By Robert Basler,
“My name is Sherlock Holmes. It is my business to know what other people do not know.”
The librarian knew me well. I was 11 years old and was no stranger to the dusty bookshelves at School 91, in Indianapolis. I loved biographies, science fiction and boyhood adventures, to be sure, but she knew that mysteries were my passion. When you’re only 11, mysteries tend to involve teenage sleuths searching for lost treasure. Tame stuff, not too many murders, but then, a cracking good mystery doesn’t need to involve wholesale slaughter. I think sometimes we lose sight of that.
“I have something you might like,” she told me one day when I was checking out a book about the Battle of New Orleans. That’s the battle that was fought after the War of 1812 was already over, only nobody in New Orleans knew it yet.
“You like mysteries, right? I think you would enjoy this guy Sherlock Holmes. He’s the greatest detective who ever lived. He’s British.”
Thanks to countless hours of reading about knights and jousts and broadswords and quests and drawbridges and portcullises, I loved all things British. That is, once I got past them burning down our White House and a few minor things like that. This was also long before I spent thirty-some years with Reuters, a very British company, which saw my Anglophilia take the occasional hit.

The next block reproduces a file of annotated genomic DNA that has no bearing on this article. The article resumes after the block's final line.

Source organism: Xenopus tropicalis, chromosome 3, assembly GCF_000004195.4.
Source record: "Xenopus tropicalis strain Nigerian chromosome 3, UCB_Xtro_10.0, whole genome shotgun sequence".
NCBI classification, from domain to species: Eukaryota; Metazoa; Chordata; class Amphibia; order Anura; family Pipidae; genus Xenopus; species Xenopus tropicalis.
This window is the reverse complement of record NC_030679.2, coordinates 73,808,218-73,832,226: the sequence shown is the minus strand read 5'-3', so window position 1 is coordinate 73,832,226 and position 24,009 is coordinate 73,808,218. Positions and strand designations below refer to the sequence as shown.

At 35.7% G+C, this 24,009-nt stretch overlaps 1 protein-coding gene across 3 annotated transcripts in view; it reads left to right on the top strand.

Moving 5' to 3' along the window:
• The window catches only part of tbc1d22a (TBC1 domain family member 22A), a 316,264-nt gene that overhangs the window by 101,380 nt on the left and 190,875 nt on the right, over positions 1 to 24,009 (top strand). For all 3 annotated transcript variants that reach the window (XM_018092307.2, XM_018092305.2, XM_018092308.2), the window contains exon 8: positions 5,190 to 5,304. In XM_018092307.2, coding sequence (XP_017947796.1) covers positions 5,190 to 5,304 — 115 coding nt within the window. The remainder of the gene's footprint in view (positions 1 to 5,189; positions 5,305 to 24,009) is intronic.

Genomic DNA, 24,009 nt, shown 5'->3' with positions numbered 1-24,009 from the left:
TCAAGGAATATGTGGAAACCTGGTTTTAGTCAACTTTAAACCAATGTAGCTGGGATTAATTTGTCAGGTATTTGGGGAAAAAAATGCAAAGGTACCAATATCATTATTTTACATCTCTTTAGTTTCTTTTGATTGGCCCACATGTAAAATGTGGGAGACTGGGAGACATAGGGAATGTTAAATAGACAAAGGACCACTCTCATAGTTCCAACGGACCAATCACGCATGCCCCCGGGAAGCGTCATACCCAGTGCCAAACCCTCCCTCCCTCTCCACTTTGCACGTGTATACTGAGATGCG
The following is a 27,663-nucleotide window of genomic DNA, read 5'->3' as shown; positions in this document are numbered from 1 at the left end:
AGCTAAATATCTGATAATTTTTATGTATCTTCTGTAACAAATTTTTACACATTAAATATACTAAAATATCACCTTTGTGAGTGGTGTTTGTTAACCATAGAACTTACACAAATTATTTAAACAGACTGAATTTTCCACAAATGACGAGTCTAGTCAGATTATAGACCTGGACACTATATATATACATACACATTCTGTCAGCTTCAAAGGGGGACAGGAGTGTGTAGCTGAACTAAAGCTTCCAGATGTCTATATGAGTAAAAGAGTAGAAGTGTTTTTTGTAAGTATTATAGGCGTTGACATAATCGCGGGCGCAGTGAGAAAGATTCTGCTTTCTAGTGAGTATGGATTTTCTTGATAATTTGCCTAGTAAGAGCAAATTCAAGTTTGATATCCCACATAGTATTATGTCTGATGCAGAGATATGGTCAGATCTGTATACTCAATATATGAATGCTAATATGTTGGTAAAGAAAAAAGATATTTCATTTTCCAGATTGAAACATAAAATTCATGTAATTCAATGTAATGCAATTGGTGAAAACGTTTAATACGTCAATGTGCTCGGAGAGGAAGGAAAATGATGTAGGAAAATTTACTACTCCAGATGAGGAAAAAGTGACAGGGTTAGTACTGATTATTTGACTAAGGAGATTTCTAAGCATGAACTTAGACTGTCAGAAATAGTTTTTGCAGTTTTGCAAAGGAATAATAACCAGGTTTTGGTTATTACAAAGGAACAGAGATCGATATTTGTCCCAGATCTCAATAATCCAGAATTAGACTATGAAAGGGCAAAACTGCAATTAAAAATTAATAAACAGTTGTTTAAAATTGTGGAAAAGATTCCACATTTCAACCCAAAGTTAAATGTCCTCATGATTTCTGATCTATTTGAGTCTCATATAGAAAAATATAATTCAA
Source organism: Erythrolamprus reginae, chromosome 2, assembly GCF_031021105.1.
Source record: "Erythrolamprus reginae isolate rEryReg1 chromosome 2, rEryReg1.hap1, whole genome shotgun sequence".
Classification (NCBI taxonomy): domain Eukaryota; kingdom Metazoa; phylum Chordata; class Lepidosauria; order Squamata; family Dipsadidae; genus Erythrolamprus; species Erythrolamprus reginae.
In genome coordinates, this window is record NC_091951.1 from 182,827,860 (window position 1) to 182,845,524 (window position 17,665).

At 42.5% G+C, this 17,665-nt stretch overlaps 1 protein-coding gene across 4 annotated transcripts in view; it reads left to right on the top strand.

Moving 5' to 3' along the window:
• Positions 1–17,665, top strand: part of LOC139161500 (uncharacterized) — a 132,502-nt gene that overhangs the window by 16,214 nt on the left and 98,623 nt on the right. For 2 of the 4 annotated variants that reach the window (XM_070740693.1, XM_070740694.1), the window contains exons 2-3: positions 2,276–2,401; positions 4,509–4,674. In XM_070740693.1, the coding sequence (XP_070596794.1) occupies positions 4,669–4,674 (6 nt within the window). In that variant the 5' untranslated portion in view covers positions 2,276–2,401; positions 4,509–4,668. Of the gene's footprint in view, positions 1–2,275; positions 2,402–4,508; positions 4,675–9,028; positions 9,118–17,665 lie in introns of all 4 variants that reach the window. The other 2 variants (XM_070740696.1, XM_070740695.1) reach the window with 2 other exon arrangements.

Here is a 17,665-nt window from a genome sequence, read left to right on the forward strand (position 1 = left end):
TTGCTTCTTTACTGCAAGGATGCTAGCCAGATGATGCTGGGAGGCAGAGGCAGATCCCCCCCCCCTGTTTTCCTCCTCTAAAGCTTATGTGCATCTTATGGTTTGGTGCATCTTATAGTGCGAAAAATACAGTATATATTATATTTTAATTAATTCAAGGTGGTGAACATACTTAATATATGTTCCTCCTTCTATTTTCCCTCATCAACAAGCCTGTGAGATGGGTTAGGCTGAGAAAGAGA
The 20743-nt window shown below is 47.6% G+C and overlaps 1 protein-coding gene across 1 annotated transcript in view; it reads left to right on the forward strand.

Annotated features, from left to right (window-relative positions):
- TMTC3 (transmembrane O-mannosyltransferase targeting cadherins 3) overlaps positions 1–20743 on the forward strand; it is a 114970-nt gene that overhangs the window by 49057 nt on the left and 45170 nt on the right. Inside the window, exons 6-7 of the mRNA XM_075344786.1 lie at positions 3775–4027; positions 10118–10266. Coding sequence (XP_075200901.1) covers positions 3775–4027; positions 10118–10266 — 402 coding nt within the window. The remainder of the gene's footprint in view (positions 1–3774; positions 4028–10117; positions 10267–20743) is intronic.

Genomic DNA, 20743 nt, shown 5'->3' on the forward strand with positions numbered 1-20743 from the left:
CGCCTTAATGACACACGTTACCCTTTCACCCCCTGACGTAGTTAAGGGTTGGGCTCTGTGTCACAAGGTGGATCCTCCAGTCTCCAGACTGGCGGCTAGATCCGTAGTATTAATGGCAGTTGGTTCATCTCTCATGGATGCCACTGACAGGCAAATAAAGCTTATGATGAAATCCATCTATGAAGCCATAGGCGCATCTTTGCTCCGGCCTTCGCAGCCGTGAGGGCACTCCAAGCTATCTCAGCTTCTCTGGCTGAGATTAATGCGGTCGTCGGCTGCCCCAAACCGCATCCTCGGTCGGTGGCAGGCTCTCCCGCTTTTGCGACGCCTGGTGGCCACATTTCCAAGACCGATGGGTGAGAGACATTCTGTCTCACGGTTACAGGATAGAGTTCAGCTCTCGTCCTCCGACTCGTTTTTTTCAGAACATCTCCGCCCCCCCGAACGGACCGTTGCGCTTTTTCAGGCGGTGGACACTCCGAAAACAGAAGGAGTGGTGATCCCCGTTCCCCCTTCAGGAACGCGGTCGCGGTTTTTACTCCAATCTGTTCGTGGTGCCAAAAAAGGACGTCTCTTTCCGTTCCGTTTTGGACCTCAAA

But I digress. I checked out a volume of Holmes stories which included the one she most recommended, a short novel called “The Hound of the Baskervilles.”
I couldn’t wait. I read several of the shorter stories right after school – it was a Friday, so no homework – and when we left for the movies with some neighbors that evening, I took the book with me and began reading “The Hound” in the back seat of the car. The print was kind of small, but that just showed it was a very grown-up book. I read a few pages, then flipped over to the next one, and whoa! I didn’t sign up for this! A drawing of a snarling, frothing dog, staring me right in the eyes like death itself, fangs poised at my throat. I slammed the book shut on my lap, but it was too late. I could not unsee that hellhound.
The face haunted my dreams that weekend, and even though I didn’t open the book again, and I returned it to the school library first thing on Monday morning, the image would not leave me alone.